TEHRAN (defapress)- Defense expert warned that the multi-billion-dollar US missile systems may not be capable of defending the country against possible missile attacks, as the war of words is escalating between Washington and Pyongyang.
News ID: 65554
Publish Date: 12August 2017 - 13:24
In a report, Reuters cited defense experts as saying that
the purportedly successful tests that the Pentagon conducted earlier do not
accurately simulate the real wartime conditions, despite spending $40 billion
over research and development within a period of 18 years.
The US Missile Defense Agency (MDA) in late May conducted 10
successful tests out of 18 attempts of the Ground-based Midcourse Defense (GMD)
system. The GMD is a network of radars, anti-ballistic missiles and other
equipment aimed at protecting the US from intercontinental ballistic missiles
While the GMD tests took place in daytime to intercept a
single missile, experts believe the conditions do not match scenarios for
possible missile attacks from North Korea.
In an interview with Reuters, Riki Ellison, the chairman of
the Missile Defense Advocacy Alliance, stressed that the GMD needs more
strenuous tests against threats such as multiple warheads that use devices to
confuse missile defense systems.
Physicist Laura Grego, who studies missile defense at the
Union of Concerned Scientists, also announced that the publicly available data
cannot confirm the Pentagon's assessment that the GMD worked effectively under
realistic testing conditions.
The latest test failed to consider the possibility of
Pyongyang using complex countermeasures and decoys to confuse the
anti-ballistic missile's "kill vehicle."
Kill vehicle pops off the top of the defending missile above
the earth's atmosphere and tracks and destroys the warhead of the attacking
Decoys and countermeasures confuse the kill vehicle to make
it target the wrong object and allow the real warhead pass toward its
The Pentagon plans to conduct the next GMT test in 2018
which aims to intercept multiple inbound warheads, instead of a single one.
The debates over the effectiveness of the US missile system
come against the backdrop of an exchange of threats between US President Donald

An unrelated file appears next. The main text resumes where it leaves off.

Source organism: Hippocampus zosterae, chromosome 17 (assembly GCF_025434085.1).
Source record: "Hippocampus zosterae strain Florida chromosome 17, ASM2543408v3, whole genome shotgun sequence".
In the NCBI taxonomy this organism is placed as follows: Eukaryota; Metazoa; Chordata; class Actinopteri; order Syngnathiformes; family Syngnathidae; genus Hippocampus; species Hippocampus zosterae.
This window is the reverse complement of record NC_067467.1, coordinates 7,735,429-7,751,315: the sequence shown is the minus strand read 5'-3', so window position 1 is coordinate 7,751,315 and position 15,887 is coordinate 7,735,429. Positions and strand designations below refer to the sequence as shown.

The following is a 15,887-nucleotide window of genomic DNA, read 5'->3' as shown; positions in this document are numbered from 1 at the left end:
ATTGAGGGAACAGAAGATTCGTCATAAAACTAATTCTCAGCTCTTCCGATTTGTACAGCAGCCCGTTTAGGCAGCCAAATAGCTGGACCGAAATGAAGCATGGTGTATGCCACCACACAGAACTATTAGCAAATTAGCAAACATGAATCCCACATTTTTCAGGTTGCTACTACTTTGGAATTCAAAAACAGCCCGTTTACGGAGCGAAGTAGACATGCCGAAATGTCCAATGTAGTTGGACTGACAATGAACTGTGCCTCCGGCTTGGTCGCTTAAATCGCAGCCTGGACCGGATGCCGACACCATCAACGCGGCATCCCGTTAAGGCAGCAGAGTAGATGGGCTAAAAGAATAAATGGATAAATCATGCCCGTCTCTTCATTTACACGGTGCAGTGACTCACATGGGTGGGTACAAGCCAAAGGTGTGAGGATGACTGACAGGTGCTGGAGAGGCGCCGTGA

Trump and North Korean leader Kim Jong-un.
Tensions over North Korea escalated after Pyongyang twice
successfully tested an intercontinental ballistic missile (ICBM) capable of
targeting the US mainland.
US President Donald Trump issued another warning to North
Korea on Friday with a reference to American weapons as being "locked and
"Military solutions are now fully in place, locked and
loaded, should North Korea act unwisely. Hopefully Kim Jong Un will find
another path!" Trump wrote on Twitter, a day after his defense secretary
stressed that the United States was ready to counter any threat from Pyongyang,
US President has also warned North Korea to expect
"big, big trouble" if anything happens to the US territory of Guam,
according to BBC.
Speaking at his Bedminister, New Jersey golf resort, he
promised the territory would be "very safe, believe me".
Trump stressed that the US could impose further sanctions,
"as strong as they get", on North Korea.
A day earlier, Trump issued another apocalyptic warning to
North Korea, saying his previous threat to hit the country with American
"fire and fury" maybe "wasn't tough enough."
During a lengthy exchange with reporters at his golf club in
New Jersey on Thursday, Trump said, "It’s about time someone stood up for the
people of our country.”
Responding to North Korea's rejection of his warning as
"nonsense," Trump added that "maybe it wasn't tough
"They've been doing this to our country for a long
time, many years," he said, adding that "It's about time that
somebody stuck up for the people of this country and for the people of other
countries. So if anything, maybe that statement wasn't tough enough."
Trump told reporters that they will see what is
"tougher" than "fire and fury.”
North Korea on Thursday announced a detailed plan to launch
a volley of ballistic missiles toward the US Pacific territory of Guam, a major
military hub and home to US bombers, and dismissed President Trump’s threats of
"fire and fury” if it doesn’t back down.
US President added fuel to the fire on Tuesday, cautioning
North Korea against making any more threats to the US.
But, North Korea said it is "carefully examining"
a plan to strike the American Pacific territory of Guam with missiles, after US
President threatened to hit the country "with fire and fury.”
A Spokesman for the Korean People's Army announced that the
strike plan will be "put into practice in a multi-current and consecutive
way any moment" once North Korean leader Kim Jong-un decided about it, the
North's state-run KCNA news agency reported.
The North Korean military added in a separate statement that
it could carry out a pre-emptive strike if there were signs of an American
North Korea has recently announced that it is ready to teach
the United States a "severe lesson" with its strategic nuclear force
if Washington dares opt for military action against Pyongyang.
It comes after the UN Security Council passed a resolution
slapping sweeping sanctions on the North over its first test launch of an
intercontinental ballistic missile.
North Korea announced late July that Pyongyang had conducted
another successful test of an intercontinental ballistic missile (ICBM) that
proved its ability to strike all of America's mainland, stressing that the test
was meant to remind the US that it should "wake up from the foolish dream
of doing any harm” to the country.
North Korea had also announced early July that Pyongyang has
successfully test-fired an intercontinental ballistic missile, which is capable
of hitting anywhere in the world.
The White House also annonced early August that US President
has reluctantly signed into law a bill by Congress that imposes new sanctions
against Russia, Iran and North Korea.